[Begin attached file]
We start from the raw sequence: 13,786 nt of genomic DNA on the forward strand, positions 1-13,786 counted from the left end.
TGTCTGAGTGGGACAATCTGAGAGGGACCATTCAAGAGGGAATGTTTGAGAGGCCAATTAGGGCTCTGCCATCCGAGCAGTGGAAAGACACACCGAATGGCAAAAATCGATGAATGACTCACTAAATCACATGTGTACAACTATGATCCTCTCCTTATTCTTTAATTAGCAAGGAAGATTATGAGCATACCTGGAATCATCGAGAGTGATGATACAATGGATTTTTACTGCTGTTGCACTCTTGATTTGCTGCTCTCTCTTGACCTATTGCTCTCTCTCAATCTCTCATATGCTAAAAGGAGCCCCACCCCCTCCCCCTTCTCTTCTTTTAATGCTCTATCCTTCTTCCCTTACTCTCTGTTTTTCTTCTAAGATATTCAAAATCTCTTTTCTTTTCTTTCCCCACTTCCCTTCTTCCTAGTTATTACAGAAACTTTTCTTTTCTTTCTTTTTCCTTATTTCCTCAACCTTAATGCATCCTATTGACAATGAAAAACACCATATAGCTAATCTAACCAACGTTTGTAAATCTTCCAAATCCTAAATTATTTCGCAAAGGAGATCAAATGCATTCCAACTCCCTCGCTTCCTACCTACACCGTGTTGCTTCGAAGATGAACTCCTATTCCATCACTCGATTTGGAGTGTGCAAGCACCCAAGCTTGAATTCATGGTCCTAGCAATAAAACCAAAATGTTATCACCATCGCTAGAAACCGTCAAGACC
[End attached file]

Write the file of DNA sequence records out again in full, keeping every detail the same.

We start from the raw sequence: 13,786 nt of genomic DNA on the forward strand, positions 1-13,786 counted from the left end.
TGTCTGAGTGGGACAATCTGAGAGGGACCATTCAAGAGGGAATGTTTGAGAGGCCAATTAGGGCTCTGCCATCCGAGCAGTGGAAAGACACACCGAATGGCAAAAATCGATGAATGACTCACTAAATCACATGTGTACAACTATGATCCTCTCCTTATTCTTTAATTAGCAAGGAAGATTATGAGCATACCTGGAATCATCGAGAGTGATGATACAATGGATTTTTACTGCTGTTGCACTCTTGATTTGCTGCTCTCTCTTGACCTATTGCTCTCTCTCAATCTCTCATATGCTAAAAGGAGCCCCACCCCCTCCCCCTTCTCTTCTTTTAATGCTCTATCCTTCTTCCCTTACTCTCTGTTTTTCTTCTAAGATATTCAAAATCTCTTTTCTTTTCTTTCCCCACTTCCCTTCTTCCTAGTTATTACAGAAACTTTTCTTTTCTTTCTTTTTCCTTATTTCCTCAACCTTAATGCATCCTATTGACAATGAAAAACACCATATAGCTAATCTAACCAACGTTTGTAAATCTTCCAAATCCTAAATTATTTCGCAAAGGAGATCAAATGCATTCCAACTCCCTCGCTTCCTACCTACACCGTGTTGCTTCGAAGATGAACTCCTATTCCATCACTCGATTTGGAGTGTGCAAGCACCCAAGCTTGAATTCATGGTCCTAGCAATAAAACCAAAATGTTATCACCATCGCTAGAAACCGTCAAGACC